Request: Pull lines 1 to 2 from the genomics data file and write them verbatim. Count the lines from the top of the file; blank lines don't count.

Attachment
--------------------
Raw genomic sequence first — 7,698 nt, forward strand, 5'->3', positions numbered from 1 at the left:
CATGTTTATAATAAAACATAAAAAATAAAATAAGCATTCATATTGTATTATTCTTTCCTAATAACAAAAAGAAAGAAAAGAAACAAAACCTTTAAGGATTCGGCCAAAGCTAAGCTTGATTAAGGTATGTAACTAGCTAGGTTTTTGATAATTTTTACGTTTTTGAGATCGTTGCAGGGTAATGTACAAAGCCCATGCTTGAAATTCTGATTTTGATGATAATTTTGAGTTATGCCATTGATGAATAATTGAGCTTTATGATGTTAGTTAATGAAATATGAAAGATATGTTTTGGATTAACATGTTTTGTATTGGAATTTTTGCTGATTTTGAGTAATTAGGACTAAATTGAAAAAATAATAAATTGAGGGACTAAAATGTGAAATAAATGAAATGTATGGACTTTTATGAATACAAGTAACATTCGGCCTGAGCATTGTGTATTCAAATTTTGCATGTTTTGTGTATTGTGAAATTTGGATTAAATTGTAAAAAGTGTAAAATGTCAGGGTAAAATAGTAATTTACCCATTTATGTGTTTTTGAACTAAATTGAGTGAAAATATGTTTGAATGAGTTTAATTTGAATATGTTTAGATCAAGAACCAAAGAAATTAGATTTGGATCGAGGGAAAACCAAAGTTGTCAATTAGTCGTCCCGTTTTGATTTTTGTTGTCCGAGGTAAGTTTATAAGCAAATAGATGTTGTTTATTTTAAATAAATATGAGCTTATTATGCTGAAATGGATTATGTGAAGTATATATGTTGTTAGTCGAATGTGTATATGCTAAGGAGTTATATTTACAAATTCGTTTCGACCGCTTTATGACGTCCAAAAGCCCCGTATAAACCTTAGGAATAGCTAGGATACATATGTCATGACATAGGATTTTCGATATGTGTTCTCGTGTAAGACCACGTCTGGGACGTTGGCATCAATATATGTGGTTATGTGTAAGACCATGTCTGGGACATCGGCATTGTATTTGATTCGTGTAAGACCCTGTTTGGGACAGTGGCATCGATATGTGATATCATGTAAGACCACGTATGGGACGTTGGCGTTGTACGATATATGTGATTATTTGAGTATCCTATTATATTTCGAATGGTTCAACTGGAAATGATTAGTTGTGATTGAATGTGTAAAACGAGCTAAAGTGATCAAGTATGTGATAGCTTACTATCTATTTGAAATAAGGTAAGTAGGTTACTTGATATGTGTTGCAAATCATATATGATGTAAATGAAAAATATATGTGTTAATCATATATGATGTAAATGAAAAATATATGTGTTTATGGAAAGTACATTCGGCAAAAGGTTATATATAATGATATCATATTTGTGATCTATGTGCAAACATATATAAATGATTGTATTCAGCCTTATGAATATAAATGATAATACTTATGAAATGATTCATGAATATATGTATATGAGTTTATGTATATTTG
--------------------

Raw genomic sequence first — 7,698 nt, forward strand, 5'->3', positions numbered from 1 at the left:
CATGTTTATAATAAAACATAAAAAATAAAATAAGCATTCATATTGTATTATTCTTTCCTAATAACAAAAAGAAAGAAAAGAAACAAAACCTTTAAGGATTCGGCCAAAGCTAAGCTTGATTAAGGTATGTAACTAGCTAGGTTTTTGATAATTTTTACGTTTTTGAGATCGTTGCAGGGTAATGTACAAAGCCCATGCTTGAAATTCTGATTTTGATGATAATTTTGAGTTATGCCATTGATGAATAATTGAGCTTTATGATGTTAGTTAATGAAATATGAAAGATATGTTTTGGATTAACATGTTTTGTATTGGAATTTTTGCTGATTTTGAGTAATTAGGACTAAATTGAAAAAATAATAAATTGAGGGACTAAAATGTGAAATAAATGAAATGTATGGACTTTTATGAATACAAGTAACATTCGGCCTGAGCATTGTGTATTCAAATTTTGCATGTTTTGTGTATTGTGAAATTTGGATTAAATTGTAAAAAGTGTAAAATGTCAGGGTAAAATAGTAATTTACCCATTTATGTGTTTTTGAACTAAATTGAGTGAAAATATGTTTGAATGAGTTTAATTTGAATATGTTTAGATCAAGAACCAAAGAAATTAGATTTGGATCGAGGGAAAACCAAAGTTGTCAATTAGTCGTCCCGTTTTGATTTTTGTTGTCCGAGGTAAGTTTATAAGCAAATAGATGTTGTTTATTTTAAATAAATATGAGCTTATTATGCTGAAATGGATTATGTGAAGTATATATGTTGTTAGTCGAATGTGTATATGCTAAGGAGTTATATTTACAAATTCGTTTCGACCGCTTTATGACGTCCAAAAGCCCCGTATAAACCTTAGGAATAGCTAGGATACATATGTCATGACATAGGATTTTCGATATGTGTTCTCGTGTAAGACCACGTCTGGGACGTTGGCATCAATATATGTGGTTATGTGTAAGACCATGTCTGGGACATCGGCATTGTATTTGATTCGTGTAAGACCCTGTTTGGGACAGTGGCATCGATATGTGATATCATGTAAGACCACGTATGGGACGTTGGCGTTGTACGATATATGTGATTATTTGAGTATCCTATTATATTTCGAATGGTTCAACTGGAAATGATTAGTTGTGATTGAATGTGTAAAACGAGCTAAAGTGATCAAGTATGTGATAGCTTACTATCTATTTGAAATAAGGTAAGTAGGTTACTTGATATGTGTTGCAAATCATATATGATGTAAATGAAAAATATATGTGTTAATCATATATGATGTAAATGAAAAATATATGTGTTTATGGAAAGTACATTCGGCAAAAGGTTATATATAATGATATCATATTTGTGATCTATGTGCAAACATATATAAATGATTGTATTCAGCCTTATGAATATAAATGATAATACTTATGAAATGATTCATGAATATATGTATATGAGTTTATGTATATTTG